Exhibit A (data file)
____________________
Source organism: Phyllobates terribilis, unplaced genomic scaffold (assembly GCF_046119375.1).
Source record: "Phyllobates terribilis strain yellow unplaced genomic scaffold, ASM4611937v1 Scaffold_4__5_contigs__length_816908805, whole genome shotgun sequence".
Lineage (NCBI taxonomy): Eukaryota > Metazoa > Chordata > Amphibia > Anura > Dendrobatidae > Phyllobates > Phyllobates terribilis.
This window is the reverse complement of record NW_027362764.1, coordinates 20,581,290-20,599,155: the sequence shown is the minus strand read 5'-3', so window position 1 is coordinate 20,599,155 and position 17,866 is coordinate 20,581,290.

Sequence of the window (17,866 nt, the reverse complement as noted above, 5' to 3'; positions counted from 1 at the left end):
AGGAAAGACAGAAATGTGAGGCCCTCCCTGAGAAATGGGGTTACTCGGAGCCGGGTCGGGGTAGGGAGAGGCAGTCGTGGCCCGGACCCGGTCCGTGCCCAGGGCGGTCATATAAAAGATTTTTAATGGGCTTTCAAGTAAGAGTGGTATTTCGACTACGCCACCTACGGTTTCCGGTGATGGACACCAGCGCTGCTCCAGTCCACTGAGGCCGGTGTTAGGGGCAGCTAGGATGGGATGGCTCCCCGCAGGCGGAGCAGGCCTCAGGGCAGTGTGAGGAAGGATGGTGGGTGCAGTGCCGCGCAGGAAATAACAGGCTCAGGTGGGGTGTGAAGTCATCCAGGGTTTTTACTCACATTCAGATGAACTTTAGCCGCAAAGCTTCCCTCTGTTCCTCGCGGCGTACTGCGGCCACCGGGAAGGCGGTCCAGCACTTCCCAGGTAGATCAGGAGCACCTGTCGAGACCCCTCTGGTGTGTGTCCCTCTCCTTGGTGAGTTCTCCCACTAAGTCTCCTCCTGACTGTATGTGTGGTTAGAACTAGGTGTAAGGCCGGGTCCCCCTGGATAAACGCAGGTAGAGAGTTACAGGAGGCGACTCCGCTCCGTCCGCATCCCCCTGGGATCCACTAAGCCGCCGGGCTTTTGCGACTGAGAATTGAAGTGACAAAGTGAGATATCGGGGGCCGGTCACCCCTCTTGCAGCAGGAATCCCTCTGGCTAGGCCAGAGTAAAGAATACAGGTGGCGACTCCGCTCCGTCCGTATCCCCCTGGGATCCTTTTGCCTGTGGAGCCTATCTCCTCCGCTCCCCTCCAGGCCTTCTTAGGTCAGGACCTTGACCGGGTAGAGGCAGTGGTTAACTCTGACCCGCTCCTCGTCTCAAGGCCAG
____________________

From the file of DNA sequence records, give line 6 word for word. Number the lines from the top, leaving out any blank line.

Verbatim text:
AGGAAAGACAGAAATGTGAGGCCCTCCCTGAGAAATGGGGTTACTCGGAGCCGGGTCGGGGTAGGGAGAGGCAGTCGTGGCCCGGACCCGGTCCGTGCCCAGGGCGGTCATATAAAAGATTTTTAATGGGCTTTCAAGTAAGAGTGGTATTTCGACTACGCCACCTACGGTTTCCGGTGATGGACACCAGCGCTGCTCCAGTCCACTGAGGCCGGTGTTAGGGGCAGCTAGGATGGGATGGCTCCCCGCAGGCGGAGCAGGCCTCAGGGCAGTGTGAGGAAGGATGGTGGGTGCAGTGCCGCGCAGGAAATAACAGGCTCAGGTGGGGTGTGAAGTCATCCAGGGTTTTTACTCACATTCAGATGAACTTTAGCCGCAAAGCTTCCCTCTGTTCCTCGCGGCGTACTGCGGCCACCGGGAAGGCGGTCCAGCACTTCCCAGGTAGATCAGGAGCACCTGTCGAGACCCCTCTGGTGTGTGTCCCTCTCCTTGGTGAGTTCTCCCACTAAGTCTCCTCCTGACTGTATGTGTGGTTAGAACTAGGTGTAAGGCCGGGTCCCCCTGGATAAACGCAGGTAGAGAGTTACAGGAGGCGACTCCGCTCCGTCCGCATCCCCCTGGGATCCACTAAGCCGCCGGGCTTTTGCGACTGAGAATTGAAGTGACAAAGTGAGATATCGGGGGCCGGTCACCCCTCTTGCAGCAGGAATCCCTCTGGCTAGGCCAGAGTAAAGAATACAGGTGGCGACTCCGCTCCGTCCGTATCCCCCTGGGATCCTTTTGCCTGTGGAGCCTATCTCCTCCGCTCCCCTCCAGGCCTTCTTAGGTCAGGACCTTGACCGGGTAGAGGCAGTGGTTAACTCTGACCCGCTCCTCGTCTCAAGGCCAG